MADRID/MILAN (Reuters) - Spain’s market watchdog approved Italian infrastructure group Atlantia’s (ATL.MI) proposed takeover of Spanish rival Abertis ABE.MC on Monday, clearing one of the hurdles to the creation of the world’s biggest toll-roads operator.
Approval comes nearly five months after Atlantia announced it was offering 16.3 billion euros ($19 billion) in cash and shares to buy Abertis.
Spanish regulator CNMV said in a market filing the offer was conditional on shareholders representing at least 10.1 percent of Abertis share capital accepting payment in Atlantia shares.
In addition the offer must be accepted by shareholders representing at least 50 percent plus one share of the Spanish company.
Atlantia is offering to pay 16.5 euros for each Abertis share, a level that CNMV said was equitable.
Abertis shareholders will have 15 calendar days to accept the bid starting from the first trading day following the formal publication of the offer’s prospectus, the watchdog said.
One source with knowledge of the matter said this was expected to happen in the next few days.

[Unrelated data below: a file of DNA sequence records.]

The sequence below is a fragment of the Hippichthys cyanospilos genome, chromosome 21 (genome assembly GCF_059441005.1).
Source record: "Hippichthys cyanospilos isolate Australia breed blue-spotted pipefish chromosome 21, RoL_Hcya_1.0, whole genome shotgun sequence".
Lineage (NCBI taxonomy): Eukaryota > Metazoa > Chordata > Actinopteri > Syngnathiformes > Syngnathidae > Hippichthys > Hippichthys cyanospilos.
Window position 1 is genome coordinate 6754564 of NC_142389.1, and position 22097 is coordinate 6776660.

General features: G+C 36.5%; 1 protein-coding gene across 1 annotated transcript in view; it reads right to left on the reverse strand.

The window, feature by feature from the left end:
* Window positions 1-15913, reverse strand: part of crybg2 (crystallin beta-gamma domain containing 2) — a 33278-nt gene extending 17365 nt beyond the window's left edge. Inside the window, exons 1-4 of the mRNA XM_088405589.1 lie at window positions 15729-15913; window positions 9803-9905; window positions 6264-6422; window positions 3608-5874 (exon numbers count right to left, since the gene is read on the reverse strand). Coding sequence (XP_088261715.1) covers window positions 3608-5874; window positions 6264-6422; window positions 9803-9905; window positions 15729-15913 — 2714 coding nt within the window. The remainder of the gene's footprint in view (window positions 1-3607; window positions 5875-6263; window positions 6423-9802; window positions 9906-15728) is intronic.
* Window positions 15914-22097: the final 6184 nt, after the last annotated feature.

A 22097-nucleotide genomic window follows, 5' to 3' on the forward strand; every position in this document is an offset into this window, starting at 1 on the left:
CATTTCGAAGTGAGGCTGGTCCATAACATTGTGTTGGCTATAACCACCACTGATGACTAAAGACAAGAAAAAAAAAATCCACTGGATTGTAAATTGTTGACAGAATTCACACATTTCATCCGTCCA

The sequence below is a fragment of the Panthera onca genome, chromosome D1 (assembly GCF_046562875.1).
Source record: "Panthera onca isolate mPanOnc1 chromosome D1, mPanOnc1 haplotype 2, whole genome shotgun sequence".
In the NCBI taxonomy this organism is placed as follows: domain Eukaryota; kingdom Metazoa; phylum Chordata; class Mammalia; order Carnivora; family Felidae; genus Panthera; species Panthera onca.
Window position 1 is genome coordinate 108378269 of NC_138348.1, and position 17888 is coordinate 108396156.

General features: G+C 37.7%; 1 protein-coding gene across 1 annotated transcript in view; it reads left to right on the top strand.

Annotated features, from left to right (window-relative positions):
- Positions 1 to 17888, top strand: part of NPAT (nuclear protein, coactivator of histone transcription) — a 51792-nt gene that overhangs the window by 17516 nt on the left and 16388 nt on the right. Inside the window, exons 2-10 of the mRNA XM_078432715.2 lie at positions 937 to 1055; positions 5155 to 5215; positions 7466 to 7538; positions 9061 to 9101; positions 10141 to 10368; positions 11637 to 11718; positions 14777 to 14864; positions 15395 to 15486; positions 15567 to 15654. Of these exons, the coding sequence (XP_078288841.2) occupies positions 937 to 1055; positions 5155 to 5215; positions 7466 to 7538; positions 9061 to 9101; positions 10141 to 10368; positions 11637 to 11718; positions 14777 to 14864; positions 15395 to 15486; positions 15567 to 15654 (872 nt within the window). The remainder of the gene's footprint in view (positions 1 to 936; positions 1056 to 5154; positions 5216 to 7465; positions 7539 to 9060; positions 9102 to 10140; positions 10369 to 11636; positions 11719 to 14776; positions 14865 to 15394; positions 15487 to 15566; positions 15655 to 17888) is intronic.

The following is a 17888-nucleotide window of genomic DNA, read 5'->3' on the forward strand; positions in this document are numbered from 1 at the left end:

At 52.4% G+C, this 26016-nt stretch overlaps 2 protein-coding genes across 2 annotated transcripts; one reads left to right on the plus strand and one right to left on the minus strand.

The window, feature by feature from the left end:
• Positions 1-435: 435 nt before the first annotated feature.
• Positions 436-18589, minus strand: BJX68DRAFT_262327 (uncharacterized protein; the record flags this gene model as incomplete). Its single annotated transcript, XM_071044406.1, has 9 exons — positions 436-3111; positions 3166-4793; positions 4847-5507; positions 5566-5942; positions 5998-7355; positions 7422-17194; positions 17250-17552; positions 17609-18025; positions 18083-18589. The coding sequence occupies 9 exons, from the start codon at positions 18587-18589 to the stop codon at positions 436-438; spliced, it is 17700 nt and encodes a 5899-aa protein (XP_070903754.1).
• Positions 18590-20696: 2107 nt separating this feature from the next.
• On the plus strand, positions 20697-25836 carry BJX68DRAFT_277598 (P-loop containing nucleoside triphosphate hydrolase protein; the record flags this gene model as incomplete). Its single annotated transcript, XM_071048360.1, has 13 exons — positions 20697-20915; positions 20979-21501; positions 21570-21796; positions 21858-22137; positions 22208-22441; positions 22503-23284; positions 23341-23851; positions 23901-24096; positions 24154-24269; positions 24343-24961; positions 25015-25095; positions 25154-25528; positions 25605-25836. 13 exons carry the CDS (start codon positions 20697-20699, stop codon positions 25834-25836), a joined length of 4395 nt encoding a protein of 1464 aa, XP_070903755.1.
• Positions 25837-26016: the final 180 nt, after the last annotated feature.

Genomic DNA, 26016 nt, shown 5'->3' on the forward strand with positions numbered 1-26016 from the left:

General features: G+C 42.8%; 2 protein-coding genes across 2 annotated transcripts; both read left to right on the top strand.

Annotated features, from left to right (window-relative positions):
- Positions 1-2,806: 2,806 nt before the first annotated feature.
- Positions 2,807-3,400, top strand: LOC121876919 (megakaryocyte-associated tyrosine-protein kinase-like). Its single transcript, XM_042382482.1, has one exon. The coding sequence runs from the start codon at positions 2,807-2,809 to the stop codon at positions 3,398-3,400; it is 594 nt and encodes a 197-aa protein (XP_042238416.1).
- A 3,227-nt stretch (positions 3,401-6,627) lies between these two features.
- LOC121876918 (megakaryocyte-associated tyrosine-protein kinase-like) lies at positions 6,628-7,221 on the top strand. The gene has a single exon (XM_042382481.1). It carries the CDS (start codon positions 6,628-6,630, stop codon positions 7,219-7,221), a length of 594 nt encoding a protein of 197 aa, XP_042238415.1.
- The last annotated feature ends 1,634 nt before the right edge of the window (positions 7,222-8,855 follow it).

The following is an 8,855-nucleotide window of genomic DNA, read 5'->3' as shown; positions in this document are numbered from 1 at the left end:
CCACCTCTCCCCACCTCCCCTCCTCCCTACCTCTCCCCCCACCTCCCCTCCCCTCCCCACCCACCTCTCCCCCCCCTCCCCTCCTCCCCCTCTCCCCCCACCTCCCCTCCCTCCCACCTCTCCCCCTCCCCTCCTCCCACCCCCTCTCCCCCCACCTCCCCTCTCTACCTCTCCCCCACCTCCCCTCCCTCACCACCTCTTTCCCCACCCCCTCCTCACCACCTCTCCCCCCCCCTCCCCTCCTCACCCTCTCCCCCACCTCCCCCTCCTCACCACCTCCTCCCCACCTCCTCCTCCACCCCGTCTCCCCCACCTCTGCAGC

Though the offer was described as “friendly” by Atlantia, Abertis’s shareholders have not expressed a view on the bid and potential counter-bids could still emerge.
The board of the Spanish company must publish its assessment of the bid within 10 days after the start of the acceptance period, Atlantia said.
The top shareholder in Abertis is Criteria Caixa, the financial arm of a politically connected and powerful banking foundation that controls Catalonia’s largest lender Caixabank (CABK.MC).
Several potential rivals for acquiring Abertis have been named in media reports in recent months, but only Spanish builder ACS (ACS.MC), which is headed by Real Madrid soccer club Chairman Florentino Perez, has said it is looking at making a possible counter-offer.
ACS is expected to decide this month whether to make an offer.
In the prospectus published on the website of Spain’s CNMV, the Italian group said it was leaving the door open to changing the bid to an all-cash offer.
Atlantia, controlled by Italy’s Benetton family, also said in the document it would sell a portion of Abertis’s 34 percent shareholding in telecom masts company Cellnex (CLNX.MC) to avoid having to make a full bid for Cellnex.
It also repeated it was ready to sell Abertis’s satellites business Hispasat if requested by the Spanish government.
writing by Isla Binnie, Francesca Landini; Editing by Greg Mahlich